Poor performance could have a sinister or simple cause, but may need extensive diagnostics. Boost problems may result from split or loose hoses, sensors and regulators. Misfires under load are often due to spark plugs, leads or coil – but could be more serious.
Bad wiring, poor connections and chafed cables can lead to slow-starting, misfires and breakdowns. Cooling fan wiring tends to melt, so check the fans cut in when the engine is warm. A new engine loom isn’t cheap but could be worth every penny.
Inspect the fuel pump, filter and cradle (beneath the boot floor). If they’re grotty and corroded, account for getting them replaced. A pump that’s not getting 13 volts could cause underfuelling severe enough to kill the engine.
Unless you’re seeking a museum piece, don’t be dissuaded by a modified Sapphire. The 4×4 needs at least Stage 1 upgrades (chip, exhaust and -31 actuator) to feel lively. On the flip side a big-power Cossie could be a ticking time bomb, so ask to see receipts from a tuner – ideally a Cosworth specialist.
The Ford Sierra Sapphire Cosworth 4×4 layout is its strength but it’s also its weakness. The four-wheel-drive Sapphire offers great grip but the transmission system can be fragile – especially when asked to cope with 350bhp-plus of modified YB. A thorough inspection is vital.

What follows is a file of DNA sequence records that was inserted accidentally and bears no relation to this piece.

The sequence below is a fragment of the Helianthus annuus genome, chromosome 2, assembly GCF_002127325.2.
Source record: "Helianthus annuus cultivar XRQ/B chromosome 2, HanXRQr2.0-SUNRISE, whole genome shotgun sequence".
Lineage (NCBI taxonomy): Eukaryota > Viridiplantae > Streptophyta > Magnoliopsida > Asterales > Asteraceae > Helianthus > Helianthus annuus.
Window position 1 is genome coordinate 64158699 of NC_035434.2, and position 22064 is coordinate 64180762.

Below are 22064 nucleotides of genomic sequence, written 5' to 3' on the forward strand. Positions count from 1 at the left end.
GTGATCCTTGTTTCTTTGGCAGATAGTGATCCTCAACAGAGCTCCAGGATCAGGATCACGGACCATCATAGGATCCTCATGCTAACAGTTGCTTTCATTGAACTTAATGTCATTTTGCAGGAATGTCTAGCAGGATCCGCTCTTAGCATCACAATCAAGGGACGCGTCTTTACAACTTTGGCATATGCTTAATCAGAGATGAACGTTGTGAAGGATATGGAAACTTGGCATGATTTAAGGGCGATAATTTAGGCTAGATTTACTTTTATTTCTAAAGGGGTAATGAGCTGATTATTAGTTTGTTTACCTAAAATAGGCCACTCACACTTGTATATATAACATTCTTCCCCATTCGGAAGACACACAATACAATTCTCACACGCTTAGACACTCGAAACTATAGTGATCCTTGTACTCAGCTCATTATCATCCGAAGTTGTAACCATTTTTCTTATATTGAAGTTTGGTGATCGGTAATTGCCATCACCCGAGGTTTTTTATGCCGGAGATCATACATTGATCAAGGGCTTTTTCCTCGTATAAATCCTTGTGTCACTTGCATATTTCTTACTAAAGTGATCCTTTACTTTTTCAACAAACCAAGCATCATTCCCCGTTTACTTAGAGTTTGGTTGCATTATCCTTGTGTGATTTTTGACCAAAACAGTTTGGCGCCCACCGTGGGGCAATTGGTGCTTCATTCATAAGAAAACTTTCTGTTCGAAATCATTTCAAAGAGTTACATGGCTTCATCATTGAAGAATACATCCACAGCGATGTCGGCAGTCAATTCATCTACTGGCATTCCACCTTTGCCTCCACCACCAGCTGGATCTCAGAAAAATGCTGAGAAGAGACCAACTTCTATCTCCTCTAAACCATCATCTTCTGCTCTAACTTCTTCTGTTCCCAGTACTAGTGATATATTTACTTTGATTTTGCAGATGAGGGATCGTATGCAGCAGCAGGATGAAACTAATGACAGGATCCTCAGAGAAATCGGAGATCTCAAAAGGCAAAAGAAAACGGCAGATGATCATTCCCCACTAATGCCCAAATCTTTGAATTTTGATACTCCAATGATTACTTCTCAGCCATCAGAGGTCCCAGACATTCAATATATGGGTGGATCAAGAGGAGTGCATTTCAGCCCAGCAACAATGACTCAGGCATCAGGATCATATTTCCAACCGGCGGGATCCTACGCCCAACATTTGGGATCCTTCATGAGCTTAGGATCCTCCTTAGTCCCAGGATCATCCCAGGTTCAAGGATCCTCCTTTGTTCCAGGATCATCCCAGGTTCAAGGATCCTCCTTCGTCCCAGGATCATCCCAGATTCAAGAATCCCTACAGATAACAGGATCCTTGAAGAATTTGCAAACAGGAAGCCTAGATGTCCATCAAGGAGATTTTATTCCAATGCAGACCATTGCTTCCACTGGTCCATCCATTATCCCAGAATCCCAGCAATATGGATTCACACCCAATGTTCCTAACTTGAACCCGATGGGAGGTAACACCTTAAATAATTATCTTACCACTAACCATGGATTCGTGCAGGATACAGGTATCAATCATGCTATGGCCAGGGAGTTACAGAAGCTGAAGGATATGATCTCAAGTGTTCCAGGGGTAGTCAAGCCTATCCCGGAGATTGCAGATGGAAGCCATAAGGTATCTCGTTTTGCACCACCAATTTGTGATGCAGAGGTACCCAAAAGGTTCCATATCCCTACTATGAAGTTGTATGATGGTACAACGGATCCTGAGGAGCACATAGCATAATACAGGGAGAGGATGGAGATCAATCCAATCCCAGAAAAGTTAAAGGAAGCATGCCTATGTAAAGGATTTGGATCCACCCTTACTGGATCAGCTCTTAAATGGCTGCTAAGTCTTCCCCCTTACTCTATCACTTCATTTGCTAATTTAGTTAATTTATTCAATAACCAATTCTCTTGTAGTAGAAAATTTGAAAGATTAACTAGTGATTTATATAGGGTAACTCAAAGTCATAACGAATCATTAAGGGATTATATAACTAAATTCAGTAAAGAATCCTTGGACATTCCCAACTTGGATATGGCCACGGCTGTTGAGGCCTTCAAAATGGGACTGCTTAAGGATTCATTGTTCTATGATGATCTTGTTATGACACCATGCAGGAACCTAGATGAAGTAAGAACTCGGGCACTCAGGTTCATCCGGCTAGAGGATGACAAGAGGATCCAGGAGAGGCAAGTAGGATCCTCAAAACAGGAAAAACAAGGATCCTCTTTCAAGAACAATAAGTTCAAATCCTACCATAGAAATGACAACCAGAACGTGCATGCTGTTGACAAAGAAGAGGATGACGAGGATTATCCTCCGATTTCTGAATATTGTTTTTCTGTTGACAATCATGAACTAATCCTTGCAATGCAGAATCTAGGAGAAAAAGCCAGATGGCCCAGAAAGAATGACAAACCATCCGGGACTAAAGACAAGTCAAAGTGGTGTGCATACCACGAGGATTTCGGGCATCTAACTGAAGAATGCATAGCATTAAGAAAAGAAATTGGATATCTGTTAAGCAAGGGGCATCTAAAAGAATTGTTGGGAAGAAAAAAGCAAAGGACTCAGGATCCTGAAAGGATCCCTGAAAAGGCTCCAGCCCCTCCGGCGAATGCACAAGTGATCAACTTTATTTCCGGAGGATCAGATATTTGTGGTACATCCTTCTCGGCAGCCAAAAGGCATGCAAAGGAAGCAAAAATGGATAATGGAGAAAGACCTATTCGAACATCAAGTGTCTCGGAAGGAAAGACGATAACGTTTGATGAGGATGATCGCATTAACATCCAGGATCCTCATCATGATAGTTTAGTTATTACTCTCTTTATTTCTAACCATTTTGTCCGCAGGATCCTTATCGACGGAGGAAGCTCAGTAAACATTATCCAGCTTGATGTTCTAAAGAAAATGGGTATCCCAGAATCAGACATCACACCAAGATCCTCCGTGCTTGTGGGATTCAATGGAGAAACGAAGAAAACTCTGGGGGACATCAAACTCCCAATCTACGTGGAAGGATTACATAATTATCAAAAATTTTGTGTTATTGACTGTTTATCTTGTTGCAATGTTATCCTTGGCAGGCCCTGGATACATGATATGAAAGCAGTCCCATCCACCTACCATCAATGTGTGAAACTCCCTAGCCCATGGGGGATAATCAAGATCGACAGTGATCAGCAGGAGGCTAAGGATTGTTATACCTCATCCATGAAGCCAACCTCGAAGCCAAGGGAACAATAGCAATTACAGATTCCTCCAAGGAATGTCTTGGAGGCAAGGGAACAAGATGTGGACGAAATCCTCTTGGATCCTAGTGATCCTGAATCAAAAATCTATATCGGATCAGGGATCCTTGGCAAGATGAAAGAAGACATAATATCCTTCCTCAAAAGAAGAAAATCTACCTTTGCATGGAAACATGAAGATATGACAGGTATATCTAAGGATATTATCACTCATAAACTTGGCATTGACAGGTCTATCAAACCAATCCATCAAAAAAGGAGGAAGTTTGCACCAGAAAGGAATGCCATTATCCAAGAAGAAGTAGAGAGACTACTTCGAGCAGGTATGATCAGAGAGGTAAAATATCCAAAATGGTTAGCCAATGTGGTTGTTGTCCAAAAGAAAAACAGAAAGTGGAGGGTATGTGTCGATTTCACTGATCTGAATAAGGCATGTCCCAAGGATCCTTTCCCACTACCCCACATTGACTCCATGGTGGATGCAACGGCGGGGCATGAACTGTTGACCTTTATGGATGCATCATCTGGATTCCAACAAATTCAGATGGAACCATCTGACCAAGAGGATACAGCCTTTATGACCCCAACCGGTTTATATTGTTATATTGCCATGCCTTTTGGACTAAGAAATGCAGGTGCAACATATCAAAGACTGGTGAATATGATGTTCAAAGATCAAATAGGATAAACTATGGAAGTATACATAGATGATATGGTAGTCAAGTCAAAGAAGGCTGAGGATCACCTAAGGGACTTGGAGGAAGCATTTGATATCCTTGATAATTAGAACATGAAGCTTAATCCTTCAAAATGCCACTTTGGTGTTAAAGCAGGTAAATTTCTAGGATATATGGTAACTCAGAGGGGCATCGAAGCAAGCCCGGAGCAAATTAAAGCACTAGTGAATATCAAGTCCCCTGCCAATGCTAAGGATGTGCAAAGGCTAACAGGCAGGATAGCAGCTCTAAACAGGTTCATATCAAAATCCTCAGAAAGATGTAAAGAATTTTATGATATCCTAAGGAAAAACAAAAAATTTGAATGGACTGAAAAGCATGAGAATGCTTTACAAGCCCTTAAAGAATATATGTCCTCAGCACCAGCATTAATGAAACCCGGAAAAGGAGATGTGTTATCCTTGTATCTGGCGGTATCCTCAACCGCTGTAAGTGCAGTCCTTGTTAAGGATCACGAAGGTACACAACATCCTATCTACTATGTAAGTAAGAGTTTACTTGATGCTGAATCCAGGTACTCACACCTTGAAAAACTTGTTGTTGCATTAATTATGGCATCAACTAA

Ensure the gearchange is firm and precise. If there’s crunching or difficulty engaging gears – especially on the down-change – worn synchromesh rings are probable, meaning the MT75 needs a rebuild.
Nasty noises don’t bode well. A whining gearbox is on its last legs, and rattling at idle (sounds similar to clutch bearing vibration) suggests the layshaft bearings are tired. Clonking or snatching driveshafts point to centre differential failure; vibrations could be from broken propshaft joints or engine/gearbox mounts; loud clicking is probably a knackered CV joint.
Clutch slip is easy to spot: floor the throttle at 3000rpm in fifth gear and ensure the car speeds up as the revs increase. A stiff pedal is probably just a sticky cable.
Beware of a 4×4 running only in rear-wheel drive – fine if done properly using a T5 gearbox, but not if it’s due to a broken centre diff.
A stock Ford Sierra Sapphire Cosworth 4×4 feels stodgy and lifeless compared with a rear-wheel-drive Cossie. Factor in three decades’ wear, and it won’t be much fun.
Chief culprits for poor handling are tired suspension bushes: worn track control arm bushes cause wandering from the front end; trailing arm bushes result in sloppiness at the back. Powerflex polyurethane replacements are the simple and permanent solution.